Probability progression, 6th step
The purpose of the activity
In this activity, the learners explore issues related to gambling to further develop their concept of chance. They calculate theoretical probabilities of game outcomes and develop an understanding of expected value.
The teaching points
- The probability of an event is a measure of the chance of an event occurring. The probability of an event is a number between 0 and 1 and can be expressed as a fraction, a percentage (0–100%), or as odds.
- There are two ways to measure chance. One way is to analyse the situation logically (theoretical probability), and the other way is to generate data to analyse the situation (experimental probability). Examples of situations that can be analysed theoretically include rolling dice, throwing coins and Lotto. Examples of situations that need to be analysed experimentally include the likelihood of there being an earthquake or a car accident.
- The expected value of an event is the sum of the probability of each possible outcome of the event multiplied by the value (or payoff) of the outcome. The expected value represents the average amount one ‘expects’ as the outcome of the chance event. A common application of expected value is in gambling. For example, a roulette wheel has 38 equally likely outcomes. A winning bet placed on a single number pays 35 to 1 (this means that you are paid 35 times your bet, and your bet is returned, so you get 36 times your bet). So, considering all 38 possible outcomes, the expected value of the profit resulting from a $1 bet on a single number is: ($35 x 1/38) + (–$1 x 37/38), which is about –$0.05. This means that the expected value of a $1 bet is $0.95 or that you lose, on average, 5 cents for every dollar bet.
- Discuss with the learners where expected value is used to determine values: insurance premiums, gambling pay-offs, sports betting.
- Cubes with 3 red faces, 2 green faces, and a blue face.
The guided teaching and learning sequence
1. Show the learners the cube with the coloured faces and write the following game rules on the board.
- The dice is rolled.
- You pay $2 to play.
- If the face is red, you lose the $2 it cost you to play.
- If the face is blue, you are paid $5 (you win $3).
- If the face is green, you are paid $3 (you win $1).
Tell the learners that they will start with $10 and have to stop playing if they run out of money. Play 10 rounds of the game with the class. Ask a volunteer to keep a running tally of the money won or lost.
2. Have the learners work in pairs and give each pair a cube with the same coloured faces as the previous cube and ask them to play a further 10 rounds of the game, keeping a tally of the money won and lost.
3. As a class, share the final outcomes of the games played.
“How many were winners? How many losers?”
“What was the largest winning total?”
“What was the largest loss?”
“Do you think this is a fair game to play?”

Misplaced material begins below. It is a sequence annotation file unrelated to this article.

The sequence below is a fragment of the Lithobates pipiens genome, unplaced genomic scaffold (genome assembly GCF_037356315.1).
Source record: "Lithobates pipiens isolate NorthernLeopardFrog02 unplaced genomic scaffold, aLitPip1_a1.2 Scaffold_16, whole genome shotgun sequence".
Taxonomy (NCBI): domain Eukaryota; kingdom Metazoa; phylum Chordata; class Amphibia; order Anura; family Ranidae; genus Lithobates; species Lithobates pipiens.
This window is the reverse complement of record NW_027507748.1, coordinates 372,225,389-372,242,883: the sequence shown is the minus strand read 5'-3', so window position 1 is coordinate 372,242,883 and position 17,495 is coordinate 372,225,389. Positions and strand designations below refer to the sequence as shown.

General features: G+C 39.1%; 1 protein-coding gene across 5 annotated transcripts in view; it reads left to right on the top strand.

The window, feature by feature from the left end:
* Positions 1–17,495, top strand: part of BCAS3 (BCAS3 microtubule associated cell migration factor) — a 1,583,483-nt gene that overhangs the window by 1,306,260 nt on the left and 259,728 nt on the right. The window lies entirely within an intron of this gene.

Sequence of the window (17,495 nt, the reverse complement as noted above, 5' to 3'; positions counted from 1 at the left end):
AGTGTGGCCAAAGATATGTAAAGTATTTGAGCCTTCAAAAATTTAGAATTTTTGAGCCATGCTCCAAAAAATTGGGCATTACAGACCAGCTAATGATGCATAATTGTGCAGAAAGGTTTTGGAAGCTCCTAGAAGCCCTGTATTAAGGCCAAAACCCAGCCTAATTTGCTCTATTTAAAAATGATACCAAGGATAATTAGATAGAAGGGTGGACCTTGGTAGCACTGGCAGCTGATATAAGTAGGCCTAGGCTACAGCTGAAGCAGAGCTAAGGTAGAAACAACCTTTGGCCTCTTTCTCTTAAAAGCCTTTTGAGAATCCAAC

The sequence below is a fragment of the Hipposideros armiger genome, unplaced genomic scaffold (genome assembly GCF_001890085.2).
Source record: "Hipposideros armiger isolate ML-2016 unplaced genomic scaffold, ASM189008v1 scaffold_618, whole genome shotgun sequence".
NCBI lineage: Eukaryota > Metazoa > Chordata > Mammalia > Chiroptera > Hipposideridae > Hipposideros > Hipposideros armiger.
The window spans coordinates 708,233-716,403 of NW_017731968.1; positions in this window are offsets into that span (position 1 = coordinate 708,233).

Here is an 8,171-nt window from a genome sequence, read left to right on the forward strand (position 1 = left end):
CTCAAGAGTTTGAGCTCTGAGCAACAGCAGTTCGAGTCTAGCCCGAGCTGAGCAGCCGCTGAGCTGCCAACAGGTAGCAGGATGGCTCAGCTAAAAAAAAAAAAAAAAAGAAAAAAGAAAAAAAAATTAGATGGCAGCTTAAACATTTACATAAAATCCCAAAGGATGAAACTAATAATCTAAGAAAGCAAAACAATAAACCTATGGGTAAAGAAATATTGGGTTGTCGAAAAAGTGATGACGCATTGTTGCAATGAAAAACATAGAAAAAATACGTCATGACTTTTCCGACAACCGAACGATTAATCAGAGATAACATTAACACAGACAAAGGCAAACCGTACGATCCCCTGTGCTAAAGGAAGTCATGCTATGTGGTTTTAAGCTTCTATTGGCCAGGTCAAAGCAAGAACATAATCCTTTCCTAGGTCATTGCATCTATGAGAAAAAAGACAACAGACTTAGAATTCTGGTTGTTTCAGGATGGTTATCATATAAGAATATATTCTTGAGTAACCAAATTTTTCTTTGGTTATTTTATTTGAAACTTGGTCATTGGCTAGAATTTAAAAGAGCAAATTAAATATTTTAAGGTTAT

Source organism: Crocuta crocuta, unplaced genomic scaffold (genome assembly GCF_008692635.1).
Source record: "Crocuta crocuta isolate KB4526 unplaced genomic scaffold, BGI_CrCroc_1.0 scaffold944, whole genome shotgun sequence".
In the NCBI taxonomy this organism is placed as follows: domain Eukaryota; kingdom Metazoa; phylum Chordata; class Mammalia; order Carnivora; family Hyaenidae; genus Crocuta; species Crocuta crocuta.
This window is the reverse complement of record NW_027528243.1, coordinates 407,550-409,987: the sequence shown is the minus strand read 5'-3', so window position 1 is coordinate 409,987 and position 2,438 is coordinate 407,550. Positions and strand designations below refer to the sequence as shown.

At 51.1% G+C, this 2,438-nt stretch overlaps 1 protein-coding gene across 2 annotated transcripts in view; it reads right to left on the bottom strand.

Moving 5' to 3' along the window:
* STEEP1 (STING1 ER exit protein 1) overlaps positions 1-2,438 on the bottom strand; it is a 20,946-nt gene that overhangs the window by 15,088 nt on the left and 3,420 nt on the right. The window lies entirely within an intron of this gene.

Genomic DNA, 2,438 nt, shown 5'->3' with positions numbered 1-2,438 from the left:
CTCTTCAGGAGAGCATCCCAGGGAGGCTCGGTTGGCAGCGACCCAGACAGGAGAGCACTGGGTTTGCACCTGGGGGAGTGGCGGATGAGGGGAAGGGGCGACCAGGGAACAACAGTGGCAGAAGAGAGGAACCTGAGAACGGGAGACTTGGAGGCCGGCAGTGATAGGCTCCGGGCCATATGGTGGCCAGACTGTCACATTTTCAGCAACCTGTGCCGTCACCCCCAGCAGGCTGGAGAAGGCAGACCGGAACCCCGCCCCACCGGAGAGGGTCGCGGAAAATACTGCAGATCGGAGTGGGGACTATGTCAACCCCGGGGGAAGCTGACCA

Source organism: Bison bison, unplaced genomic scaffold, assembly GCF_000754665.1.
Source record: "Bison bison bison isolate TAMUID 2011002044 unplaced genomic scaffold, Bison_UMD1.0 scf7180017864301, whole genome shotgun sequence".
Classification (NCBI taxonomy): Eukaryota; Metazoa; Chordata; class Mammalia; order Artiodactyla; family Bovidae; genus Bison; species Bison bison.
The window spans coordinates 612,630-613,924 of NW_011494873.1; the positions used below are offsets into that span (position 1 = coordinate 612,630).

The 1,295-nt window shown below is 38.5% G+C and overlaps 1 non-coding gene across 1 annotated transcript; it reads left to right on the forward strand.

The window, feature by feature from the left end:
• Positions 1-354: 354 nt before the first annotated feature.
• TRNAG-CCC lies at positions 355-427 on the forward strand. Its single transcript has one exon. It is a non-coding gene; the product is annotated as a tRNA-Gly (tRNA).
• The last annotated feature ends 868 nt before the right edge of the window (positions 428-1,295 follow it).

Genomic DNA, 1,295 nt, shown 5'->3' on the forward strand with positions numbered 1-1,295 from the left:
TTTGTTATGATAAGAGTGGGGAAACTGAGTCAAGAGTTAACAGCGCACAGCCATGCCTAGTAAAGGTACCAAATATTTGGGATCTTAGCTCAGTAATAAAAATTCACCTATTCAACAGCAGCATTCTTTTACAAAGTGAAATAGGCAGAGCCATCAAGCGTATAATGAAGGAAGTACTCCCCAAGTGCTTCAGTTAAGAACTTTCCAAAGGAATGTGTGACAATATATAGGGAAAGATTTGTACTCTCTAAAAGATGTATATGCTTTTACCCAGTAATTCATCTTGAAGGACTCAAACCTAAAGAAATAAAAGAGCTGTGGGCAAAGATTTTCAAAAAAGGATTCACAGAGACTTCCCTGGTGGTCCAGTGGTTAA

“Why or why not?”
“What is a fair game?” “How can you work out whether the game is fair or not?”
(A fair game is one where there are equal chances of wining and losing. In this case, it is a fair game if the cost of playing is equal to the winnings.)
4. Discuss with the learners the concept of ‘expected value’. Explain that the expected value of a probability situation is the sum of the probability of each possible outcome of the event multiplied by the value (or pay-off) of the outcome.
“What do you think the expected value of the cube game will be?” (Encourage the learners to link their answers to the class outcomes of playing the game.)
6. As a class, work out the expected value of the cube game:
“What are the possible outcomes in the coloured-cube game?” (blue, green, red)
“What are the chances of each of these happening?” (blue 1/6, green 1/3, red 1/2)
“What is the chance of winning $5?” (1/6)
“What is the chance of winning $3?” (1/3)
“What is the chance of losing $2?” (1/2)
“What is the expected value of playing the game?” (1/2 (–2) + 1/3 (1) + 1/6 (3) = –1 + 1/3 + 1/2 = –1/6)
“Is the game fair?” (no, in the end you lose 16.6 cents each turn you play.)
7. Ask the learners to work in pairs to invent similar dice games. Circulate as the learners are creating their games, asking them to explain if their games are fair or unfair.
8. Ask the learners to look at the games developed by other pairs. The challenge is to work out which of the games has the greatest expected value and which has the least.
Ask the learners to investigate whether the following game is fair. Two friends play a game where a single dice is rolled. Here is what happens for each result:
- Player 1 wins $3.
- Nobody wins or loses.
- Player 2 wins $5.
- Player 1 wins $3.
- Player 2 wins $4.
- Player 1 wins $2.
“Is it a good idea to play the game?”
“If this game isn’t fair, how could you change it to make it fair?
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